You may think you have little in common with Mark Brooks.
Mark Brooks became a professional golfer in 1983. He won his first tournament in 1988 and his first major in 1996. At a quick glance it seems as though he was on a forward trajectory.
Since 1996 two runner-up positions a decade apart is the best he could muster. In fact, 389 times since his only Majors win, he has failed to win.
We tend to think of a PGA win as a platform to catapult someone to their next level of excellent golf. Winning a Major would seemingly catapult someone to an elite level of golf.
It doesn’t always happen that way. In fact, statistically it happens that way less often than you would think. The phenomenon has acquired its own name: Sophomore Jinx or Sophomore Slump.
There is so much more to this syndrome than a disappointing follow up year. For some, meeting lower expectations becomes a lifestyle.
Take Kimberly, the name has been changed to protect the guilty. She was a 20 something, Gen Y member of a law firm. She set her sights on making partner. In her early 30’s, largely through circumstances beyond her control, the Firm found themselves with no female partner. They looked around, and Kimberly was the most ready. And she was ready. She was ready to “make” partner she was not ready to “be” a partner.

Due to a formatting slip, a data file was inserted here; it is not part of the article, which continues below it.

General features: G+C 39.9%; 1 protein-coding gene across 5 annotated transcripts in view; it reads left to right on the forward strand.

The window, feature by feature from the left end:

She was made partner and her career immediately idled. Instead of the act of becoming partner catapulting her, it stymied her advancement. There was no advancement.
Mark was made director in 2012. In 2013 his accomplishments dwindled. It’s the Mark Brooks phenomenon in the workplace.
Your job in your professional life is to not just get a position, but to excel at the position.
When Tiger Woods was competitive every week, he had the most value on the tour. He had the most endorsements, and he had the biggest fan galleries because he replicated success on Sundays. The Mark Brooks of the golf world have less value because they can’t replicate stellar results.
You excel in your career or business when you can replicate success often. Not always, but often.
Even a highly paid batter does not hit a homerun every time at bat. Not even 50% of the time. So perfection is not the goal. Are you taking the steps to replicate success often enough?